I grew up just a few houses down from our town cemetery. Both my great-grandparents are buried there, plus a few other relatives. My grandfather is in the American Legion. For the past eight or so years, he has organized the Memorial Day program in …
You’ve seen it at the grocery store—kid asks for candy, mom resists, kid throws a fit, mom gives in. While this situation may be the reality for parents on some trying days, it’s helpful to understand what’s behind this childish behavior. You wouldn’t want to …
I think as we get older a lot of us lose the intense sense of curiosity we had as children. (It really was a sort of sense with how natural it was.) That deep fascination with the world around us just kind of gets put on the back burner as we get older.
One of the ways I try to reignite this flame is by taking on an activity or a task that I don’t naturally think about doing. One such activity is going to an art museum whenever I get the chance.
I’m not an art enthusiast by any means, but once I get in the zone and flow of a museum, I could take in the pieces on display for hours. Sometimes it’s because I’m just taking the art in for myself, or it’s because I’m reading every single plaque to try and figure out what it is I’m supposed to be looking for in the piece in front of me.
If you’re looking to reignite that sixth sense within you, I would suggest taking a trip to the Museum of Art here at Brigham Young University. They have such an incredible array of exhibits and activities going on constantly that I’m sure you’ll end up finding some of that childhood fascination bringing itself back to life.
One event in particular that I always love going to is their Art After Dark night. Typically the first Friday of every month, Art After Dark is a free event in which you get to see a new exhibit at the museum, consume some good food, and even get some free entertainment (typically a live band). It’s a really great way to spend date night, family night, roommate night, or I-want-some-alone-time-but-I-don’t-want-to-seem-anti-social night.
Plus, their famously delicious Cafe is now open later on Fridays if you want to indulge your taste sense as well as that curiosity one I mentioned before.
Make sure to check out the MoA’s events page here.
Have you ever thought of a project, but you were too afraid to start? I have a seven-year-old niece who has probably created more things than most people do in their lifetimes. Once, she made a fish tank out of paper and even devised a …
I’m coming to the end of a one-block (seven-week) BYU class on special education for elementary school students. Not only have I learned more about various disabilities—cerebral palsy, muscular dystrophy, epilepsy, ADHD—I’ve also learned to see the great potential in children with special needs. Before …
Having been a member of the Provo, Utah population for nearly four years, I’ve had a firsthand witness of this college town’s dating environment. I’m here to tell you: it’s an anomaly wrapped in an enigma. People want to date, and yet it terrifies them (often with a crippling fear); they want to get married, but the very idea of marriage gives them nightmares. It’s a vicious, mind-numbing game of what to do and what to say and when and how.
I’ve kind of held on to my normalcy about the whole dating ordeal. While I do have my moments of fear and doubt, they are few and far between. I’m not a dating expert by any means, but keeping some things in mind when it comes to my dating life seems to keep me grounded. So, I thought I’d share a few of those things with you guys.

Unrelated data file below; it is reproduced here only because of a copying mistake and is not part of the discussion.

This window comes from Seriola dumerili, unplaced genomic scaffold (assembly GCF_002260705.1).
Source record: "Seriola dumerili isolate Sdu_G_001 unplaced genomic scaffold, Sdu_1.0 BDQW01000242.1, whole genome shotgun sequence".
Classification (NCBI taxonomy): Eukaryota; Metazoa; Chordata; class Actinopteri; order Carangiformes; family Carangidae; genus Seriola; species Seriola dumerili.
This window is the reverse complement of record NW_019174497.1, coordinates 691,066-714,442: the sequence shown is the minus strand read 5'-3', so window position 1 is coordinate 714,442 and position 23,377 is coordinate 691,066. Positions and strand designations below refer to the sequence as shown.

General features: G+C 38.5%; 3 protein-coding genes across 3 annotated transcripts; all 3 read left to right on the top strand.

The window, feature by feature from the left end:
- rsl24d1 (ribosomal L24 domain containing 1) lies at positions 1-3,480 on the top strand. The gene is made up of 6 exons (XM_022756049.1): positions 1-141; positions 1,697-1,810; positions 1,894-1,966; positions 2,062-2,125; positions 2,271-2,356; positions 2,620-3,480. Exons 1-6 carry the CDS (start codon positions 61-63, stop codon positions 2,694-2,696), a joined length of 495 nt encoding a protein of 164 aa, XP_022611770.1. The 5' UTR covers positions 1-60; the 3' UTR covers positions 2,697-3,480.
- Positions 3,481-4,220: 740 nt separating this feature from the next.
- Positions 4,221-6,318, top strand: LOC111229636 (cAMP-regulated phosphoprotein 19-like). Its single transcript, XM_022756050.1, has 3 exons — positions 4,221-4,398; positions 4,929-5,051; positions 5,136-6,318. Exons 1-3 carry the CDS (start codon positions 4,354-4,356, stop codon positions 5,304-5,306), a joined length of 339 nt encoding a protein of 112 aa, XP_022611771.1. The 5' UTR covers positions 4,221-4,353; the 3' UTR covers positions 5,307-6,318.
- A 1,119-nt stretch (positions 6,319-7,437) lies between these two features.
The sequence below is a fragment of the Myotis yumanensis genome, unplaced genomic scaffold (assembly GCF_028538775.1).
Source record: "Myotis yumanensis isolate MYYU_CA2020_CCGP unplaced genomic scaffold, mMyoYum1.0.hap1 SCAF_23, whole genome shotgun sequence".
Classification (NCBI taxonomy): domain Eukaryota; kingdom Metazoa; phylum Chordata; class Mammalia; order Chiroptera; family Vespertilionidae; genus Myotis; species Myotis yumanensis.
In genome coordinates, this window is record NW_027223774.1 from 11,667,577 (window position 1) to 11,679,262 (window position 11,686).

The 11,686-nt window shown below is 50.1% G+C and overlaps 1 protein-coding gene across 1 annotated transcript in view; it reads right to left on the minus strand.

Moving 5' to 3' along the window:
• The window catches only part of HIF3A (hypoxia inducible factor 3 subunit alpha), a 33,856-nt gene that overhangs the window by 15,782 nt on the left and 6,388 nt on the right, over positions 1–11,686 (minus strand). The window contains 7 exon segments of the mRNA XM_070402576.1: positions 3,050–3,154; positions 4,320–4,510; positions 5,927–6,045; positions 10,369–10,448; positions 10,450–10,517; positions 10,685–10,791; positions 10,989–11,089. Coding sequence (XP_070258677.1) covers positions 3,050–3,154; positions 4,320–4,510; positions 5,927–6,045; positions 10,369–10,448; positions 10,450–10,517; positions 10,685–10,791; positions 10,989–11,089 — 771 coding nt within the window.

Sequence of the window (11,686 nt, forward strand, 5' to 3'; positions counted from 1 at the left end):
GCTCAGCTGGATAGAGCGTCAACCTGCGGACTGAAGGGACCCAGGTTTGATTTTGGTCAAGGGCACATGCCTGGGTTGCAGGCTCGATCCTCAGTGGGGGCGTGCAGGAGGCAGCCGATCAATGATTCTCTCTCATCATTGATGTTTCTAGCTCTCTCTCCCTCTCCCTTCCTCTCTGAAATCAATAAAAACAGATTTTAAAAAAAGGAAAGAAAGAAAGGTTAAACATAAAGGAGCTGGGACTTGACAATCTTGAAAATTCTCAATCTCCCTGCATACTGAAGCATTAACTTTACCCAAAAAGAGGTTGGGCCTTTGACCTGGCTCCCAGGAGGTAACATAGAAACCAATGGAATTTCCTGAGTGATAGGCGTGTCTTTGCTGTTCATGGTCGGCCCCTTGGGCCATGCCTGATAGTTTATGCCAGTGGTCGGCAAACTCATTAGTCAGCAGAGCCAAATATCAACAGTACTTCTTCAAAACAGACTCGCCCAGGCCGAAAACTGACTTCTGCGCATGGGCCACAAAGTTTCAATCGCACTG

Dating is meant to be fun. I know I mentioned this in my last dating post, but it still holds true two weeks later (and even after this post it will continue to hold true). Look at it this way…
Your typical Friday night is probably spent doing something with friends, whether that’s watching a movie, going out to dinner, or playing pranks on your other friends. Why does a date have to be any different? You’re spending time with a friend, getting to know them and having a great time while doing so. Maybe you end up having a fantastic time and that date turns into a second date, and then a third, and so forth. Maybe it doesn’t. Either way, your Friday night was spent having a great time with a great person. And if they were a not-so-great person, at least you have a good story on your hands, and possibly a person to prank next Friday night (don’t actually, though).
Rejection is a lame excuse. Maybe there’s a less harsh way to say that, but I’ve always appreciated it when people just tell it like it is. Consider it a favor.
You—a wonderful person in your own right—do not need to fear rejection. It’s a part of life and is not just exclusive to dating. We are meant to learn and grow from it. If you ask a girl or a guy on a date and they say no, or they avoid you afterward, please don’t let it get to you too much. Honestly, they don’t deserve you. If they do not have the decency to give you a chance, or if they have given you that chance, but are not kind enough to let you know that they care about you and don’t want to commit the dishonest act of leading you on, please move on. It’s really that simple.
If you’re not confident enough yet to look at this situation in this light, then take on the mindset that that person has done you a favor. They have taken away an obstacle that is holding you back from meeting the person you’re actually supposed to end up with. I have a friend that often says, “Those who are married had to have a 99% failure rate before they found the one they married.” Keep that in mind when she doesn’t send you the post-date text you were expecting.